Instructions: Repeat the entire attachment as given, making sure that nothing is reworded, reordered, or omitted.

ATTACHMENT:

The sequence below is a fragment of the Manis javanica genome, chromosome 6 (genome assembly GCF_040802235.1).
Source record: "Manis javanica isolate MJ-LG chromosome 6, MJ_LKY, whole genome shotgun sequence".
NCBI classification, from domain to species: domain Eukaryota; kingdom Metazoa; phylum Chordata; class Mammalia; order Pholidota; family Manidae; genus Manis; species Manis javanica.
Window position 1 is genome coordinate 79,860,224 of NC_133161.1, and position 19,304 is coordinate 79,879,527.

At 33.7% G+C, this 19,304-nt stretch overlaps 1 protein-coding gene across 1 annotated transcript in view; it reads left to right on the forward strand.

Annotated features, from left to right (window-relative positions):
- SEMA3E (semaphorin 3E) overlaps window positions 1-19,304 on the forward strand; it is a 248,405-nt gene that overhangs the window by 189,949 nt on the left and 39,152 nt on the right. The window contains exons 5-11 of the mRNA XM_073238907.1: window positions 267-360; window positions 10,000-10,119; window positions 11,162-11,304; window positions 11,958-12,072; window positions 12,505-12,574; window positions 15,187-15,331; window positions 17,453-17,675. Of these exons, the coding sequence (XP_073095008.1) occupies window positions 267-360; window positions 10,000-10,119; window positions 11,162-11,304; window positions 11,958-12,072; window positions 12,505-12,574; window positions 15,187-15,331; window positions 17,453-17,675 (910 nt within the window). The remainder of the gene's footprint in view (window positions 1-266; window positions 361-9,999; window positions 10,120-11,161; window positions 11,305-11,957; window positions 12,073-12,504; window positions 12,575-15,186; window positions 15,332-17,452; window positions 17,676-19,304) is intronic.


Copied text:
The sequence below is a fragment of the Manis javanica genome, chromosome 6 (genome assembly GCF_040802235.1).
Source record: "Manis javanica isolate MJ-LG chromosome 6, MJ_LKY, whole genome shotgun sequence".
NCBI classification, from domain to species: domain Eukaryota; kingdom Metazoa; phylum Chordata; class Mammalia; order Pholidota; family Manidae; genus Manis; species Manis javanica.
Window position 1 is genome coordinate 79,860,224 of NC_133161.1, and position 19,304 is coordinate 79,879,527.

At 33.7% G+C, this 19,304-nt stretch overlaps 1 protein-coding gene across 1 annotated transcript in view; it reads left to right on the forward strand.

Annotated features, from left to right (window-relative positions):
- SEMA3E (semaphorin 3E) overlaps window positions 1-19,304 on the forward strand; it is a 248,405-nt gene that overhangs the window by 189,949 nt on the left and 39,152 nt on the right. The window contains exons 5-11 of the mRNA XM_073238907.1: window positions 267-360; window positions 10,000-10,119; window positions 11,162-11,304; window positions 11,958-12,072; window positions 12,505-12,574; window positions 15,187-15,331; window positions 17,453-17,675. Of these exons, the coding sequence (XP_073095008.1) occupies window positions 267-360; window positions 10,000-10,119; window positions 11,162-11,304; window positions 11,958-12,072; window positions 12,505-12,574; window positions 15,187-15,331; window positions 17,453-17,675 (910 nt within the window). The remainder of the gene's footprint in view (window positions 1-266; window positions 361-9,999; window positions 10,120-11,161; window positions 11,305-11,957; window positions 12,073-12,504; window positions 12,575-15,186; window positions 15,332-17,452; window positions 17,676-19,304) is intronic.